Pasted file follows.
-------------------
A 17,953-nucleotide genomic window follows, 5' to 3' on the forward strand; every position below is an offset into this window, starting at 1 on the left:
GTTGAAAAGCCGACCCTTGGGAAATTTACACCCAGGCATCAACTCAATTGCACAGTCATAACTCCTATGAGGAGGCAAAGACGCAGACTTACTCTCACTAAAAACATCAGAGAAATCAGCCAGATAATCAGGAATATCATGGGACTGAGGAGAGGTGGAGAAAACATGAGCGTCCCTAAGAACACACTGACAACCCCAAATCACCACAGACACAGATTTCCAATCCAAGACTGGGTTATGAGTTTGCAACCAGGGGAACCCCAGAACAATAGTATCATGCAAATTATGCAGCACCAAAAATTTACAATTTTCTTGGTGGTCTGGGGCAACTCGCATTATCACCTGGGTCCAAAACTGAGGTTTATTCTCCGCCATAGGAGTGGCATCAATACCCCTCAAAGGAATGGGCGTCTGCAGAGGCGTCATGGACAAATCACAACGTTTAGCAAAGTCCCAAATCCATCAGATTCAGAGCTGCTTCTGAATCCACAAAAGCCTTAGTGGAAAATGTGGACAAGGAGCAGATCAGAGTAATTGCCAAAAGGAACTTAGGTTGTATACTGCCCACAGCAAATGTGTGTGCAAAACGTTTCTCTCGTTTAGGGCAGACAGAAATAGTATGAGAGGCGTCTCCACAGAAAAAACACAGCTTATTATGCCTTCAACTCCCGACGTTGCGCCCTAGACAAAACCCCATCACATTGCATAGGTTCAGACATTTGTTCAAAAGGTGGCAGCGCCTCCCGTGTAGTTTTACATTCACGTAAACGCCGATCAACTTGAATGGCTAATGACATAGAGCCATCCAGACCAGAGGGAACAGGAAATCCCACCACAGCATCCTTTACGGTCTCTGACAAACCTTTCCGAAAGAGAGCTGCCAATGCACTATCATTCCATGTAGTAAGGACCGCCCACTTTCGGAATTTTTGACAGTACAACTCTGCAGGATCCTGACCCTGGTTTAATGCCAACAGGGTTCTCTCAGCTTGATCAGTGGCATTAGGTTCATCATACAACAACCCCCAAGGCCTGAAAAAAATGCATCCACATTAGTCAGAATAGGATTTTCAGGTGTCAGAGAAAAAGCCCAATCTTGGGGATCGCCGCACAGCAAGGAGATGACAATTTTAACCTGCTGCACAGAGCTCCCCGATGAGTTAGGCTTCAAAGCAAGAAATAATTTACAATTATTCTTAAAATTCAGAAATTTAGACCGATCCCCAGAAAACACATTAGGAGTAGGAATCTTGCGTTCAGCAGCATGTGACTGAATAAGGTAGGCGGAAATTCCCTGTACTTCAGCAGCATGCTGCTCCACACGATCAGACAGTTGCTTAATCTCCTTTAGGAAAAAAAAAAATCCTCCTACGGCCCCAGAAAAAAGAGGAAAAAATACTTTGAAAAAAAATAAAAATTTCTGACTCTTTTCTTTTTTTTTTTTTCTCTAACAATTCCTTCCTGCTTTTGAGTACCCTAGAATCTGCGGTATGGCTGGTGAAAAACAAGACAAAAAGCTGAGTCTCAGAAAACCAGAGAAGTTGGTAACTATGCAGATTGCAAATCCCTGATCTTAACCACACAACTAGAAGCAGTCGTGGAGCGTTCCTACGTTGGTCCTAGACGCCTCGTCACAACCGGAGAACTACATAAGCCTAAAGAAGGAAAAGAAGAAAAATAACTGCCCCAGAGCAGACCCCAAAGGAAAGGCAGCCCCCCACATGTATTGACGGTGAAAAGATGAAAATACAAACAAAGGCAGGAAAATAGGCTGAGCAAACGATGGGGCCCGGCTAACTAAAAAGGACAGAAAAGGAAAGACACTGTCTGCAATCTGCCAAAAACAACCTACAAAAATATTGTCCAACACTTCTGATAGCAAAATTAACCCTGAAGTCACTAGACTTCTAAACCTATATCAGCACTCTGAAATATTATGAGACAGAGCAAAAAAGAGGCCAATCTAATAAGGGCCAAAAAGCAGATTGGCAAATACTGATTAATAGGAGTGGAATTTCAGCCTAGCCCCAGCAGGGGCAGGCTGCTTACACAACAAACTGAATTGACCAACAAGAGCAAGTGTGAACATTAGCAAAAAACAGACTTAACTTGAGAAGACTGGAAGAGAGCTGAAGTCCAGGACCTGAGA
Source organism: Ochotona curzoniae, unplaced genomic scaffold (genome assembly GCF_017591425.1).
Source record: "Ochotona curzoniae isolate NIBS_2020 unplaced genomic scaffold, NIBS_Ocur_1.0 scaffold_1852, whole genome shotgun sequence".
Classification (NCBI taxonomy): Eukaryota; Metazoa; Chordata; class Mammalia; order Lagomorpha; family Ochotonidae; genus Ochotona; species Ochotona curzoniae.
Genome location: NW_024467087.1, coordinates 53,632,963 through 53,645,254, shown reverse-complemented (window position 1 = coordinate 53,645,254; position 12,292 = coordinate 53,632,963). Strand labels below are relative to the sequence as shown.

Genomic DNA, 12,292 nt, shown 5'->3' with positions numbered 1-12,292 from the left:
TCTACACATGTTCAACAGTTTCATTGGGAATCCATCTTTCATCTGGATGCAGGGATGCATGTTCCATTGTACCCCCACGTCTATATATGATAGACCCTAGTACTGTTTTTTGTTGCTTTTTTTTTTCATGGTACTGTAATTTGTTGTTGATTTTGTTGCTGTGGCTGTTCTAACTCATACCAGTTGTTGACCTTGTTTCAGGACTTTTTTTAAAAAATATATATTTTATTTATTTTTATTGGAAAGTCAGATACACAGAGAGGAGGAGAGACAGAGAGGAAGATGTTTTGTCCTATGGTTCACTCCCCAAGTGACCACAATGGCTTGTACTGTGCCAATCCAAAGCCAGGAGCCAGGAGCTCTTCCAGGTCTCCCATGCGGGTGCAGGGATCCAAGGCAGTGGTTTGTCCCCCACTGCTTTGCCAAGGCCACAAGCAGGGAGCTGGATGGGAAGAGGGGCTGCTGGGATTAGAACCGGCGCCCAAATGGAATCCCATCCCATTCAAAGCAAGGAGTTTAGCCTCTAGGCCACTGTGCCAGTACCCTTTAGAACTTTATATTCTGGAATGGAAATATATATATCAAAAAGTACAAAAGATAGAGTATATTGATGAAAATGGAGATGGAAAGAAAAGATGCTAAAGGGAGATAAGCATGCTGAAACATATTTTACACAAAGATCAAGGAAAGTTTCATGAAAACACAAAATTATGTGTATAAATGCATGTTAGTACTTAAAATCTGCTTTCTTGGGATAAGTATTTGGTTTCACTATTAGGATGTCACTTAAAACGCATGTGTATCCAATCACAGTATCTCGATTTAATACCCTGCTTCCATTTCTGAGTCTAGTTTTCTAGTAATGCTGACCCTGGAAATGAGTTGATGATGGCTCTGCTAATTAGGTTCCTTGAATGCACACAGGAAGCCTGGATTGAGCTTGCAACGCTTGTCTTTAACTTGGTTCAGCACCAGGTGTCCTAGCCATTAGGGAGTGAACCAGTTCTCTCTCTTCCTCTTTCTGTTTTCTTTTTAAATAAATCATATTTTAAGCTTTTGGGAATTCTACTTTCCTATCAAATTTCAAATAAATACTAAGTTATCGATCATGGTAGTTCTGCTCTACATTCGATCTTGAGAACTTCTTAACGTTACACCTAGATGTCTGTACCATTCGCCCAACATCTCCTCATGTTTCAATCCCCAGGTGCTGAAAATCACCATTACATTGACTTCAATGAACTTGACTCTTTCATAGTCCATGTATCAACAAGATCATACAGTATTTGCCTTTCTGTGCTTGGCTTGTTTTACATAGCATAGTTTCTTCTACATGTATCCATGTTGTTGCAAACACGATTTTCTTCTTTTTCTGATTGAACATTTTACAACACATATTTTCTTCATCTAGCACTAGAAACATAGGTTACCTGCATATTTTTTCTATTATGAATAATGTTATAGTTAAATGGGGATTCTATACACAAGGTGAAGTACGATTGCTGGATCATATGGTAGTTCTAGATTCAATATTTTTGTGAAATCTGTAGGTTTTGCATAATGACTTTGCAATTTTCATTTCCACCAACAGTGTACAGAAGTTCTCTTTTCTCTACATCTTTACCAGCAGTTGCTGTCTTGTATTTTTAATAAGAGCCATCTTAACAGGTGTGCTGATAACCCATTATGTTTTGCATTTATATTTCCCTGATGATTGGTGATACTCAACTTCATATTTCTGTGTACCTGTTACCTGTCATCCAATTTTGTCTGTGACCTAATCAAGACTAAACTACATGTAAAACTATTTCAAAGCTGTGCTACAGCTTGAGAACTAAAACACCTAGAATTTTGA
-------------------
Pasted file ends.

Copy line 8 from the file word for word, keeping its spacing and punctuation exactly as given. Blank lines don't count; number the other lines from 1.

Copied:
TCTACACATGTTCAACAGTTTCATTGGGAATCCATCTTTCATCTGGATGCAGGGATGCATGTTCCATTGTACCCCCACGTCTATATATGATAGACCCTAGTACTGTTTTTTGTTGCTTTTTTTTTTCATGGTACTGTAATTTGTTGTTGATTTTGTTGCTGTGGCTGTTCTAACTCATACCAGTTGTTGACCTTGTTTCAGGACTTTTTTTAAAAAATATATATTTTATTTATTTTTATTGGAAAGTCAGATACACAGAGAGGAGGAGAGACAGAGAGGAAGATGTTTTGTCCTATGGTTCACTCCCCAAGTGACCACAATGGCTTGTACTGTGCCAATCCAAAGCCAGGAGCCAGGAGCTCTTCCAGGTCTCCCATGCGGGTGCAGGGATCCAAGGCAGTGGTTTGTCCCCCACTGCTTTGCCAAGGCCACAAGCAGGGAGCTGGATGGGAAGAGGGGCTGCTGGGATTAGAACCGGCGCCCAAATGGAATCCCATCCCATTCAAAGCAAGGAGTTTAGCCTCTAGGCCACTGTGCCAGTACCCTTTAGAACTTTATATTCTGGAATGGAAATATATATATCAAAAAGTACAAAAGATAGAGTATATTGATGAAAATGGAGATGGAAAGAAAAGATGCTAAAGGGAGATAAGCATGCTGAAACATATTTTACACAAAGATCAAGGAAAGTTTCATGAAAACACAAAATTATGTGTATAAATGCATGTTAGTACTTAAAATCTGCTTTCTTGGGATAAGTATTTGGTTTCACTATTAGGATGTCACTTAAAACGCATGTGTATCCAATCACAGTATCTCGATTTAATACCCTGCTTCCATTTCTGAGTCTAGTTTTCTAGTAATGCTGACCCTGGAAATGAGTTGATGATGGCTCTGCTAATTAGGTTCCTTGAATGCACACAGGAAGCCTGGATTGAGCTTGCAACGCTTGTCTTTAACTTGGTTCAGCACCAGGTGTCCTAGCCATTAGGGAGTGAACCAGTTCTCTCTCTTCCTCTTTCTGTTTTCTTTTTAAATAAATCATATTTTAAGCTTTTGGGAATTCTACTTTCCTATCAAATTTCAAATAAATACTAAGTTATCGATCATGGTAGTTCTGCTCTACATTCGATCTTGAGAACTTCTTAACGTTACACCTAGATGTCTGTACCATTCGCCCAACATCTCCTCATGTTTCAATCCCCAGGTGCTGAAAATCACCATTACATTGACTTCAATGAACTTGACTCTTTCATAGTCCATGTATCAACAAGATCATACAGTATTTGCCTTTCTGTGCTTGGCTTGTTTTACATAGCATAGTTTCTTCTACATGTATCCATGTTGTTGCAAACACGATTTTCTTCTTTTTCTGATTGAACATTTTACAACACATATTTTCTTCATCTAGCACTAGAAACATAGGTTACCTGCATATTTTTTCTATTATGAATAATGTTATAGTTAAATGGGGATTCTATACACAAGGTGAAGTACGATTGCTGGATCATATGGTAGTTCTAGATTCAATATTTTTGTGAAATCTGTAGGTTTTGCATAATGACTTTGCAATTTTCATTTCCACCAACAGTGTACAGAAGTTCTCTTTTCTCTACATCTTTACCAGCAGTTGCTGTCTTGTATTTTTAATAAGAGCCATCTTAACAGGTGTGCTGATAACCCATTATGTTTTGCATTTATATTTCCCTGATGATTGGTGATACTCAACTTCATATTTCTGTGTACCTGTTACCTGTCATCCAATTTTGTCTGTGACCTAATCAAGACTAAACTACATGTAAAACTATTTCAAAGCTGTGCTACAGCTTGAGAACTAAAACACCTAGAATTTTGA